Building a Cisco ACI Lab
This article is a summary of the best solutions to practice Cisco ACI before using it in a production environment.
This is a recurrent question I always get when I teach my clients about ACI: what is the best way to practice when you only have your production network at your disposal? A lot of people are in this situation, the company choose to refresh the Data Center with Cisco ACI, send their network engineers into training, and expect them to be able to operate the fabric immediately, just like that :) It’s almost impossible, and even dangerous because the gap to be fluent with ACI is too high, the mechanisms are much different from the CLI model to the ACI model to master them in a week.
From a simple VLAN to an Endpoint Group coupled to a Bridge domain, from the forwarding table to the data-plane learning, from a few lines of well known CLI commands, to a dozen objects linked together to configure an access port. you have to practice!
Here are the options I always recommend:
- For the enterprises, the best option is to have an ACI Mini Fabric in addition to the real Fabric, your engineers will thank you for that!
- For the network engineer who doesn’t have this chance, the best remaining options are from my point of vue:
- Cisco DevNet Sandboxes (easy access to shared APIC for unlimited time or reservable APIC in limited time, on limited versions of ACI)
- Cisco ACI Simulator (easy access, full-time availability on your company servers and some privacy to test your target configurations)
Cisco Mini Fabric
The mini fabric is composed of a physical APIC (M3), two Leafs (93180YC-EX), two Spines (C9332C). 5RU for the network, and prepare one or two more rack units for your preferred server, with VMware ESX installed (for example) and vCenter to be able to add two Virtual APIC, build an APIC cluster of 3 members, and be ready to test a VMM domain integration. It’s not yet enough to test multi-pod and multi-site, but it will allow you to configure a real fabric, test the behavior of physical and virtual endpoints.
If you want to test multi-pod/multi-site, take a look at the lab of Michael here: https://www.mvankleij.nl/post/aci-lab/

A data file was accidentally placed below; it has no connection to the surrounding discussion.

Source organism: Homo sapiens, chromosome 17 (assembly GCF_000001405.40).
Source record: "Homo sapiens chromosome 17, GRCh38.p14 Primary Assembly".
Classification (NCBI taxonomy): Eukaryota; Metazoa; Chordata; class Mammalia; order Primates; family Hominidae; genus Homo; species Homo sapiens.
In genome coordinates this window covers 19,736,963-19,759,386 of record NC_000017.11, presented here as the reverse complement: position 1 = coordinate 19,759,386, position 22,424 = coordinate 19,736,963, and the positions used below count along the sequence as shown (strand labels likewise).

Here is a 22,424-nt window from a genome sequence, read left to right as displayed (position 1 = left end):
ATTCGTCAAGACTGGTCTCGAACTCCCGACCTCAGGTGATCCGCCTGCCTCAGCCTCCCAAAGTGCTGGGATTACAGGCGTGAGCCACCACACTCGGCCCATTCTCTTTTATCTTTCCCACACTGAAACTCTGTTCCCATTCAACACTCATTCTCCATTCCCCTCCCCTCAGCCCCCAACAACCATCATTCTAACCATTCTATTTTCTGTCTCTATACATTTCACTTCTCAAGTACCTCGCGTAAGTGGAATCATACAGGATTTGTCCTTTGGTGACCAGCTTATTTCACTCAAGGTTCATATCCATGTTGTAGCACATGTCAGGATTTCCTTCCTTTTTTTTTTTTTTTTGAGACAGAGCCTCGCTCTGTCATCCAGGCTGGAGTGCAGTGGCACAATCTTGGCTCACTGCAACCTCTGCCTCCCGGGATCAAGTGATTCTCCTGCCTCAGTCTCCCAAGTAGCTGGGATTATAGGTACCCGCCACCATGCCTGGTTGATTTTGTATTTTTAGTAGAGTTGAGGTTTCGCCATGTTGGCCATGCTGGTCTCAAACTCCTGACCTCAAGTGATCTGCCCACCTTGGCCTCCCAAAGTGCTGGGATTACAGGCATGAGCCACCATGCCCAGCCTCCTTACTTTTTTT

The product reference is ACI-C9332-VAPIC-B1 for the 2 spines and the APIC. You will have to add the Leafs in addition, two to be able to test the VPC feature, the N9K-C93180YC-FX-24 is a good choice. Public prices are high and this is why many clients are not going this way, but I’m sure your partners will get you a good price!
If you don’t want to invest that much, the minimum number of devices you need to have a working fabric (not ready for production, but good enough for a small lab) is a physical APIC (M3), a Spine (C9332C) a Leaf (93180YC-EX) and a Server with your favorite hypervisor.
Cisco DevNet is the easiest solution to practice/discover quickly and easily Cisco ACI remotely, without owning anything but without the possibility to test real case scenarios of failovers or even VMM integrations. Devnet is also a goldmine of information about ACI, take a look at all the doc, scripts, automation tools listed here: https://developer.cisco.com/docs/aci/.
There are two types of sandboxes:
- The always-on ACI Simulator where you have access to an APIC shared with many other people.
- The reservable ACI Simulator where you can have your fresh APIC for up to 5 days, for yourself. (a VPN access is necessary).
Cisco ACI Simulator
The Cisco ACI Simulator is the solution I recommend the most because it allows you to touch ACI on your laptop if you have enough ressources, or an ESX from your enterprise, once installed it’s easy to test your enterprise’s target configurations of Tenant/Fabric policies as it’s not shared publicly. The main defaults of ACI Simulator are that its 40Gbps, so it might be hard to get, and you can’t test the data-plane, like for DevNet (giving you access to ACI Simulator, so same drawbacks), forget about the real test case scenarios of failovers or VMM integrations.
It is something really important to be able to understand the simple things like the effects of enforcing/unenforcing a VRF or an EPG, and verifying immediately if an endpoint can still ping… or not.
Please find some useful documents I recommend to help you install your virtual machine of Cisco ACI Simulator:
- Download link: https://software.cisco.com/download/home/286283149/type/286283168/release/
- Install Guide 4.x : https://www.cisco.com/c/en/us/td/docs/switches/datacenter/aci/apic/sw/4-x/ACI-Simulator-Getting-Started/cisco-aci-simulator-getting-started-guide-4x/b_ACI_Simulator_Guide_Rel_3_x_chapter_010.html
- Install Guide 5.x : https://www.cisco.com/c/en/us/td/docs/switches/datacenter/aci/apic/sw/5-x/getting-started/cisco-apic-getting-started-guide-50x/m_apic_preface.html
- HowTo Blog: http://vadmin-land.azurewebsites.net/simulate-cisco-aci-with-aci-simulator-vm/
In brief, you will need to:
- Download the 4 parts of the .ova
- Reassemble the 4 parts into a usable .ova (cat command (Linux) or the type command (Windows))
- Deploy the .ova on your ESX server
- Start the VM and initialize your APIC from the VM Console (don’t be like me and follow the getting started guides correctly, don’t change the default values from the APIC initialization process or you won’t be able to find your leaf to simulate the provisioning of leaf/spine. The TEP addresses, infrastructure Vlan & co must be left as default.)
- The VM will reboot after this initialization and you will be able to connect to the GUI / REST API / SSH right after and proceed with the virtual leaf/spine registration.
Cisco ACI Simulator download is not free, you need to have the right account to download the images, but I’m sure you know someone at your favorite partner who can help you to get the right version you need. Here is the dashboard after the APIC initialization, just like the real one. Enjoy, and practice!
What about you? How did you practice with ACI?
Leave a comment to explain.